Dear Princess ‘Ishka,
Talking about Islamic culture in western societies is an extremely hard task, which needs multidisciplinary knowledge and can’t be settled by simplistic political standings. Still, Islam has grown in recent years as a major worry for many political parties, which catalyze fears and insecurities of the masses against what seems to be a clear and well defined enemy. The major worry of such parties is not Islam within traditionally Islamic countries. It is rather the process sometimes called “Islamization”, taking place, according to such politicians, in western societies.
But what is this so-called Islamization? To my understanding, the term is often understood as referring to a group of phenomena regarding the growing presence of people of Islamic faith and habits in western societies. I try now to sparsely list what I think certain people find most worrying about this presence:
- There is a neat incompatibility between “western values” and “Islamic values”;
- Islam, as a religion, has a higher potential to lead people to violence than other religions, especially the Christian one;
- Islam is intrinsically oppressive of women and lgbt people;
- Western populations have a lower birth-rate on an average than people of Islamic culture that, together with immigration, would result in the uncontrolled growth of Islamic population and a consequent negative influence of Islamic values on western institutions;
I know few or nothing about Islamic culture, but knowledge of Islamic culture is not necessary to analyze the four points I consider constitutive of the worry of Islamization.
Let’s start with point 1. How can we understand this incompatibility between western values and Islamic values? Is Ramadan incompatible with Christmas? Or the religious prohibition to drink alcohol incompatible with wine and beer culture? Such things are not incompatible, they can perfectly coexist in a multicultural society. So what does this incompatibility consist of? I see no answer other than connecting point 1 to points 2 and 3. Islamic values are incompatible with western values because they would have a higher potential of spreading violence and they would be oppressive of women and lgbt people.
The question is now: are western values innocuous and not oppressive of women and lgbt people? What do we understand as western values in the first place? If we think of western values in terms of Christian values we have a history of compatibility of Christianity with spreading of catastrophic violence and oppression of women and lgbt people, which goes on nowadays. If we think of western values as the evolution of the ideas of Enlightenment, feminism and progressive social phenomena, we must understand western values as liberal and secular values. But then, the contrast with Islamic values would be void, for liberal and secular values are overarching religious and cultural values, not exclusive of them. What gets excluded are archaic cultural and religious understandings of moral and scientific matters, but not cultures and religions themselves. If such incompatibilities were intrinsic to religions, there wouldn’t be place for Christians in secular societies.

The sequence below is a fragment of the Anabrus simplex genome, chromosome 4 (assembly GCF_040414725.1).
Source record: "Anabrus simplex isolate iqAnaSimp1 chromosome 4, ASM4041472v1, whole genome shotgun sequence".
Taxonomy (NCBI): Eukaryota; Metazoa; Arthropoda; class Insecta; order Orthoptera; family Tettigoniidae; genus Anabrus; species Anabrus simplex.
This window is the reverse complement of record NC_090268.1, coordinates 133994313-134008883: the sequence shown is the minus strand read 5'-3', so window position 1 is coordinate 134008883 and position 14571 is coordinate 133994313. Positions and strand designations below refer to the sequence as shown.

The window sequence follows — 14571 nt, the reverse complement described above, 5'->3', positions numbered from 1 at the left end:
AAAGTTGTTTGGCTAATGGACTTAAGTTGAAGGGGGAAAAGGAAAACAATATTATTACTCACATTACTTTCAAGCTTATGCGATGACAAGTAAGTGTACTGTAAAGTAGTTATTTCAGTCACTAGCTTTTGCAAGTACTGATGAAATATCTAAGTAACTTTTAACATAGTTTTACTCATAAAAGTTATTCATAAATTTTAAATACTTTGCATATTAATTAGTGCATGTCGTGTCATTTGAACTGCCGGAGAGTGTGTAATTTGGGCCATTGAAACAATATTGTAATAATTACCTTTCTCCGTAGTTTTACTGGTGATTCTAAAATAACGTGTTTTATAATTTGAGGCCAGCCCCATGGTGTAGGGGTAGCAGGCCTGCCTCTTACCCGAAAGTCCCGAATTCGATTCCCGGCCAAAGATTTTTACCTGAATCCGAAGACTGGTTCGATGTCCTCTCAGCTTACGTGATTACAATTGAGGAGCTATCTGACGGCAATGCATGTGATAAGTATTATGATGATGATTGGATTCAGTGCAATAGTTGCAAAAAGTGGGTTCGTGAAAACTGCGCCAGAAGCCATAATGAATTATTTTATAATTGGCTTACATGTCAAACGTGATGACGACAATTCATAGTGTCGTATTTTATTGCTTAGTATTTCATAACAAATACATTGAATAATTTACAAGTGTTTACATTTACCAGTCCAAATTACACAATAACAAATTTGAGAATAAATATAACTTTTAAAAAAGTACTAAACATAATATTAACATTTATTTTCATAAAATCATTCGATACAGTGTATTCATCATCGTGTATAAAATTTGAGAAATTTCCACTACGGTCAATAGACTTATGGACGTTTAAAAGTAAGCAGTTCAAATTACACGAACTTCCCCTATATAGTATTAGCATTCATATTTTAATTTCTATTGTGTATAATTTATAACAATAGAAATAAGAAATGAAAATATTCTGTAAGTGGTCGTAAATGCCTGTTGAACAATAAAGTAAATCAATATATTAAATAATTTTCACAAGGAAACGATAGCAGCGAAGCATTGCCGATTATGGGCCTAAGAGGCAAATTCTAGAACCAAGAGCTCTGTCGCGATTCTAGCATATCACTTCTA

We can think of the incompatibility of point 1 as the one existing between Christian and Islamic cultures, but then again, do we think western values are exclusively Christian? If this were the case, we would be blind to centuries of social, moral and scientific progress, which has absolutely nothing to do with Christianity, and was often condemned by religion. Instead, if western values are supposed to be those of culturally-inclusive secularism, then there is nothing intrinsic to Islam that would imply “neat incompatibility”. Of course, this doesn’t mean that integration is an easy process or that western societies are as secular as they should be. But the hardness of reality isn’t a good reason to draw false conclusions about Islam.
Finally, point 4 addresses the concrete issue of the growing number of people of Islamic faith in western societies. This has of course to do with very complicated migration policies as well as with the birth rate of different populations. Still, if we think about the true causes of migration and uncontrolled birth rates, we see that religion is just a contextual factor. Migration crisis are caused by wars, famines, but mostly by lack of opportunities and poverty. Uncontrolled child birth by lack of education and (guess what) poverty.
“Ok with that” might say the defender of the I-word, “Islamization is contextual, not necessarily depending on religion and not necessarily incompatible with western societies. But still it coincidentally takes place and we have to deal with that”. The problem now is one of definition: do we really think it is fair to label all the phenomena related to people who by chance happen to be of Islamic faith and/or customs “Islamization”? Isn’t this term putting too much weight on religion, when the big problems are actually to be found in the global history of economic and political inequality? Religion certainly doesn’t help simplify such issues, but does it give enough reasons to talk about Islamization?
I don’t think so and I’ve explained why. Not only is Islamization a simplistic myth about a much more complicated reality, it is also dangerous for it might easily hide xenophobia. Let’s hear the words of experts on the topic rather than those of politicians talking about apocalyptic “clashes of civilizations”, for we might start believing that we owe all our modernity to Christianity, and witches certainly wouldn’t cherish.